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Five minutes with artist Madeline Young

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Orange-based artist Madeline Young’s works combine striking natural scenes with a palette that wouldn’t be out of place in a sweet shop.

Painted in bold strokes that perfectly capture the organic lean of Australia’s gum forests, familiar scenes are wrought in brilliant pinks and greens, lending a fresh perspective to these hyper-Australian landscapes.

Now Madeline is coming to Canberra’s Gallery of Small Things (GOST) for a special exhibition of new works.

After meeting Madeline at her Corner Store Gallery in Orange, NSW, earlier this year, we caught up with her to discuss creating art in COVID, how the bush inspires her work and what art lovers can expect when her works land at GOST.

How exciting is it for you as an artist to be able to have a COVID-safe exhibition in these uncertain times?

It’s pretty exciting to exhibit at any time, to be honest! I’m been completely FLAT OUT this year, the art world seems to be booming!

People are much more open to buying art online, which is great for 2020. Exhibiting in the ACT is always great and especially now because you guys don’t have any COVID cases (fingers crossed).

Tell us about your work and how the themes of the Australian bush shine through?

I spend a lot of time in the bush around Orange—my father in law owns a property where I walk my dogs regularly. It’s my escape and my quiet time, I especially love the moments when there are no man-made sounds, just the birds, crickets and wind in the trees.

Trees are so important to me, it’s such a cliche but they literally give us life. I’ve been very concerned lately with the huge loss of habitat during the bushfires and the drought.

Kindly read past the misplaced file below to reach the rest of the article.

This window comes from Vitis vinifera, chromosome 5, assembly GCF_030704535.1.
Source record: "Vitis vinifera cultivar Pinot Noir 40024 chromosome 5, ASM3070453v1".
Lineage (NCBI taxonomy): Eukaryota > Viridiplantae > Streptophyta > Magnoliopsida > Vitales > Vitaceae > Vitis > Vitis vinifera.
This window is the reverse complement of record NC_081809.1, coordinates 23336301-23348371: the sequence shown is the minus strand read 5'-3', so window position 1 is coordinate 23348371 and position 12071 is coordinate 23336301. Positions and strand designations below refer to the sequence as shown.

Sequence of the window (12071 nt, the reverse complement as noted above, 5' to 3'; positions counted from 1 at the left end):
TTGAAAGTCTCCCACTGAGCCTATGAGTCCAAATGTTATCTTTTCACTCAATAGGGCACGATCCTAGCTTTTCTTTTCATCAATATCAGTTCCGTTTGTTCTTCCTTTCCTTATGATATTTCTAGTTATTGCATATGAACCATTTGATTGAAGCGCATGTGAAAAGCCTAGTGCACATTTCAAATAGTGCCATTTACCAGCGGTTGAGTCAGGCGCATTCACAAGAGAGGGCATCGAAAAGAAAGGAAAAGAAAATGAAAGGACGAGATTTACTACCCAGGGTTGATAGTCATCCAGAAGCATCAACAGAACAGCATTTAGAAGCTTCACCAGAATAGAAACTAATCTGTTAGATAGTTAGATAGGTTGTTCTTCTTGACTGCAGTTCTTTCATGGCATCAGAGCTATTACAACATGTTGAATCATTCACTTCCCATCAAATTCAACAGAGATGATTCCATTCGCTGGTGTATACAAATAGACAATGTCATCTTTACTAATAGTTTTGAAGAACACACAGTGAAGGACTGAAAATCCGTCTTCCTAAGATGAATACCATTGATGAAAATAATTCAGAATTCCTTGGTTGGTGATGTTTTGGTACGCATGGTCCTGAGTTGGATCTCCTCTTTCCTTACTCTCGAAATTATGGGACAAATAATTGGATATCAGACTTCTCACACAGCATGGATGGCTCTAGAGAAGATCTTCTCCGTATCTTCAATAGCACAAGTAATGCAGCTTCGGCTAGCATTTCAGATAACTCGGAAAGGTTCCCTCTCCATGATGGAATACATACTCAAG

Last summer I noticed huge areas of gum trees just dying because they’ve been without water for so long. I was really distressed by it. Luckily, we’ve had rain this winter and they all seem to be on the mend.

Artwork by Madeline Young.

Has COVID affected your current/recent works in any way?

I think the thing that affects my work the most id the seasons and the weather. Most of the work I created over Winter has turned out really dark and there are lots of blues, which is not normally my colour.

The work I’ve made for GOST is more reflective of my spring mood, still using cool tones but certainly more cheerful.

Madeline Young.

How did you and GOST’s Anne meet?

My very good family friend lives just around the corner from Anne’s gallery and I was grabbing a coffee at The Knox \ in Watson last year and saw her flyer. I decided to look her up and I think we just started following each other on Instagram.

One day I visited her gallery and introduced myself and we became fast friends. We have so many similarities, we are both practising artists who have our studios attached to our small art galleries which are also attached to our homes.

We’ve collaborated on workshops together and even did a gallery swap group exhibition earlier in the year.

Artwork by Madeline Young.

Tell us about the works you’ve created especially for GOST?

These works are some of the smallest I’ve ever made—GOST has a size limit on artworks because it’s a VERY small space. They are all square, on deep edge canvas.

I stretch the canvas myself and use clear gesso, this gives the surface a really rough, chalky texture which makes the oil paint dry with a matt finish. There are a lot of soft blues and always, always pink—it’s physically impossible for me to make anything without pink!

They’re all based loosely on the landscape around Mount Canobolas just outside of Orange. I hope the colours evoke the mood of the seasons.

THE ESSENTIALS 

What: Madeline Youngat Gallery of Small Things
When: From 7 October
Where: 27 Wade Street, Watson
Find out more about Madeline’s art at madelineyoung.net and The Corner Store Gallery at cornerstoregallery.com and Gallery of Small Things at galleryofsmallthings.com

 

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